paradoxical, since as the junior party in the governing coalition they, too,
might have "taken a kicking" for the neo-liberal dismantling of Germany's
welfare system. They are, however, a thoroughly middle-class formation whose
supporters among the urban academic and professional strata are not yet in
the front line of the assault on living standards. For left-liberal opinion
the Greens can still, it seems, embody the promise of a better cleaner
Europe. The Greens have come a long way down the road of real politik since
holding office. The very last vestiges of the old naive reformist zeal
disappeared years ago when the party followed their leader, Foreign Minister
Joschka Fischer, down the road of war in Yugoslavia. "Black-green"
coalitions (CDU-Greens) are now on the agenda.

Various local and state elections ran simultaneously. In eastern Germany the
state of Thuringia saw the CDU just hang on to power and the PDS (26 %)
trounce the SPD (14.5%). And as a footnote, the performance of the far right
should also be mentioned. The neo-nazi upsurge of the mid-1990s has left
fascist groups fairly well entrenched in parts of the east. Alarmingly, in
the wake of the EU's eastern enlargement the various far-right lists (mainly
NPD and Republikaner) have been able to build on fears of even more
competition for scarce jobs in the economically blighted state of Saxony. In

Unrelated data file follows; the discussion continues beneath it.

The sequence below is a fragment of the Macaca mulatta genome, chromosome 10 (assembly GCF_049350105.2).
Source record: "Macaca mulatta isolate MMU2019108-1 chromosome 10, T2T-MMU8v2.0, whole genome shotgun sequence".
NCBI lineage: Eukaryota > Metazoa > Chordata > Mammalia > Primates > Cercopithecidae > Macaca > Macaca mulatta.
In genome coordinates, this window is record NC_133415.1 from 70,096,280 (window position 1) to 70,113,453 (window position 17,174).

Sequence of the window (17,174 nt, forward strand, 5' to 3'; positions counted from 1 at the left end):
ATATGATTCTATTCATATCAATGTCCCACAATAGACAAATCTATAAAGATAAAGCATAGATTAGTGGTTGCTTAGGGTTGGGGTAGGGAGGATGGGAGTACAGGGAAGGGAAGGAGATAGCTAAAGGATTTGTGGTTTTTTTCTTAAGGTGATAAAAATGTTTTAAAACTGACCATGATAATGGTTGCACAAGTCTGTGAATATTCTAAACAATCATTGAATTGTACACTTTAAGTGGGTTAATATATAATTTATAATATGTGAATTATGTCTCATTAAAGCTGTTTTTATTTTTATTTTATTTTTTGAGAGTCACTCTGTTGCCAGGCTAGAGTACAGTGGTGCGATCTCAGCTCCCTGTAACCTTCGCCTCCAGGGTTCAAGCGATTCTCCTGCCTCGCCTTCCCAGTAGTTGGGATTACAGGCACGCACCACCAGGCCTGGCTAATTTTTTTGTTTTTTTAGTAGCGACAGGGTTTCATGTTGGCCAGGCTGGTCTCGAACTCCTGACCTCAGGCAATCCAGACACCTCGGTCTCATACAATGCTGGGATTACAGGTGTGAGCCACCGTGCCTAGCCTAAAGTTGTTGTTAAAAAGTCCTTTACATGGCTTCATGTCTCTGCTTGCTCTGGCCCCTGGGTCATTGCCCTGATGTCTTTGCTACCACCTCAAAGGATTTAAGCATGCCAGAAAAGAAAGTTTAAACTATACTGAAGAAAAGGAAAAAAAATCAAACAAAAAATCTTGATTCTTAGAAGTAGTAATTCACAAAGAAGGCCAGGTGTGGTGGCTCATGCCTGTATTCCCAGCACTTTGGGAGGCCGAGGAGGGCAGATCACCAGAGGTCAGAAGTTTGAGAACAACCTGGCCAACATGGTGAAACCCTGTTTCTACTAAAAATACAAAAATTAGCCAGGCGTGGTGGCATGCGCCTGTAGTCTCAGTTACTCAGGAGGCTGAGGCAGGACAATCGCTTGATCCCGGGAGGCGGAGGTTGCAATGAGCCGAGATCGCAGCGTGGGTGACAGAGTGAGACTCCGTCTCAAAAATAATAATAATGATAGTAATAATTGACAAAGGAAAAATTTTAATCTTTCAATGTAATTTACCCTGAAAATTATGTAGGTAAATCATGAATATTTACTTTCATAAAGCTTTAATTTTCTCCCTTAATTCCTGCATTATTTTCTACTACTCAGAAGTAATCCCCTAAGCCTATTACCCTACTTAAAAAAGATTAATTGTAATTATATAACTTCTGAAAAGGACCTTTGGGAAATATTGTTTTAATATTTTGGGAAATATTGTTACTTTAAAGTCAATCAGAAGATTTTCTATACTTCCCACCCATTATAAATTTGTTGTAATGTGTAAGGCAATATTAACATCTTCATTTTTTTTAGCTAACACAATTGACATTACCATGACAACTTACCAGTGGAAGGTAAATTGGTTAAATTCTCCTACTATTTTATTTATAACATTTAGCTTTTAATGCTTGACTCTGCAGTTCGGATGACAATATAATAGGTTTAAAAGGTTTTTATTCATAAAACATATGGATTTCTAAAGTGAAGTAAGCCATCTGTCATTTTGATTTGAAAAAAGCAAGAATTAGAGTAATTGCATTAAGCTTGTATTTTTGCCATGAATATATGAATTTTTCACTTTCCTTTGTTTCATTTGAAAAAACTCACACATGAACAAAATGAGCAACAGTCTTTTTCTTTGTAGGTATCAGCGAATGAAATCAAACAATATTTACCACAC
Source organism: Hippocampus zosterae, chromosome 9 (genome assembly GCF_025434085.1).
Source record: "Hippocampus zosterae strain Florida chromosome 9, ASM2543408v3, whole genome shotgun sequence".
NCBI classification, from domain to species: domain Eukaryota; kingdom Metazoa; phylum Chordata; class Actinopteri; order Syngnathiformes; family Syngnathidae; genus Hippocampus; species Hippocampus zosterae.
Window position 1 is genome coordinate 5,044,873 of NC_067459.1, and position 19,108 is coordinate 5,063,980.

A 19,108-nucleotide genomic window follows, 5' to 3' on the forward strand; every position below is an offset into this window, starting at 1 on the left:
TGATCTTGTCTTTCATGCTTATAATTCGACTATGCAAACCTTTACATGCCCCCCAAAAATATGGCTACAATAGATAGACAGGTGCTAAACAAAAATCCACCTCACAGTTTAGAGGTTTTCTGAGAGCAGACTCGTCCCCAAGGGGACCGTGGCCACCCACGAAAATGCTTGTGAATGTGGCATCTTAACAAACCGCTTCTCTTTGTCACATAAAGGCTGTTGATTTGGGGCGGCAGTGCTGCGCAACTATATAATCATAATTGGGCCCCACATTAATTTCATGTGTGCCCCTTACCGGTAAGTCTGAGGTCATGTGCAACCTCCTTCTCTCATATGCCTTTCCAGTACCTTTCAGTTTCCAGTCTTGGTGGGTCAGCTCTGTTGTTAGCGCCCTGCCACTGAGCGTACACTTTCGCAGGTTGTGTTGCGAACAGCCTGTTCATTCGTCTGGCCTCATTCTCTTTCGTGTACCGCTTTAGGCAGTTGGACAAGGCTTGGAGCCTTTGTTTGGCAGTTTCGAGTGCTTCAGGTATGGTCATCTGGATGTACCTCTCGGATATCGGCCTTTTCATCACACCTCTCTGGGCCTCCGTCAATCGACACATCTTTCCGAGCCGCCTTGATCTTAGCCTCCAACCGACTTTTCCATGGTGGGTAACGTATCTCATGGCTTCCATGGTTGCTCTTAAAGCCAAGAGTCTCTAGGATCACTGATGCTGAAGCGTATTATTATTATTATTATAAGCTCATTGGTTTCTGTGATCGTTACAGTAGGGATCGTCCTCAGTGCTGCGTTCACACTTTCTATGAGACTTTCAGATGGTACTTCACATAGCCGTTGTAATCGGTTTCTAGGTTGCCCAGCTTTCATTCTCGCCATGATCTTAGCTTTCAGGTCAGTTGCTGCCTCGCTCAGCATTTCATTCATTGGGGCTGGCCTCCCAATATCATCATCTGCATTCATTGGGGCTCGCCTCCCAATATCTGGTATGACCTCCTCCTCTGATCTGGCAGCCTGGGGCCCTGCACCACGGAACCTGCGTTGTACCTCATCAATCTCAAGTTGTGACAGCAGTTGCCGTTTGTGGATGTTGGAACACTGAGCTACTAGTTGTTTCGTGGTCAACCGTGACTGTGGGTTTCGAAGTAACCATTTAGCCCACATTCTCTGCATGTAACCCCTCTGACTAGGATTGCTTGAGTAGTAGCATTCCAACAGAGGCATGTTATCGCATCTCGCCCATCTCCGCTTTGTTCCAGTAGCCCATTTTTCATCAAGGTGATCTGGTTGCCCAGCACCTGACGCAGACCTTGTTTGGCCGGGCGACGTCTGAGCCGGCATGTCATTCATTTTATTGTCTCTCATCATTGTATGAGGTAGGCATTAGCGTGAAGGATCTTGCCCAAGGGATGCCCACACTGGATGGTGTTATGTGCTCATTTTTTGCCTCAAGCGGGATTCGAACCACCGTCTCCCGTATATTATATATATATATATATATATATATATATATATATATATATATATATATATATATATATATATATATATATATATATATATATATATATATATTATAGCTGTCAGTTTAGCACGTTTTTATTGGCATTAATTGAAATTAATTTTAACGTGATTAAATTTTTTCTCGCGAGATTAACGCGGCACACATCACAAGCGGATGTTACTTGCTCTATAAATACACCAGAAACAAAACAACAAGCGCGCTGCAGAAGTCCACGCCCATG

the Sächsische Schweiz border region, the NPD netted 50 seats on 23 local
councils. In one rural district a neo-Nazi candidate actually received 26 %
of the turnout! However, in national electoral terms the far-right vote was
puny: their combined vote at the European election rose, but only to around
3 %. 

On an optimistic note, the northern city of Rostock in the east saw the
election of the first Trotskyist councillor in Germany for decades. The SAV
(German section of the London-based CWI), would - like their Militant
Tendency counterparts in Britain - appear to have made some headway by
"de-entering" from the SPD in a period when "reform" means "roll-back".

This major electoral defeat of Social Democracy and the high level of
abstentionism among the German electorate reflects a profound gap that has
emerged between official politics and the mass of the population. Only 9 %
of the potential electorate could be bothered to vote for the SPD. While the
party political theatre carries on regardless, a "creeping crisis of
legitimacy" (Die Zeit) simmers behind the scenes. As hopes fade in
politicians' ability to deliver improvements, the focus of action will
increasingly shift to the workplace and the street. 

What, then, is the chancellor's response to this nadir of Social Democracy?
The "Genosse der Bosse" (the bosses' comrade) pledges to push on regardless
- even if this may mean losing power after a renewed heavy defeat in the
next state election (North Rhine-Westphalia in May 2005). The employers'
associations are cheering on the government. BDI President Rogowski tells
Schröder, "We're relying on you!" As the welfare state is dismantled, living
standards cut and wealth redistributed upwards, the message from the media
is loud and clear: there's no alternative. But it's a message that's not
getting through.

 

July 2004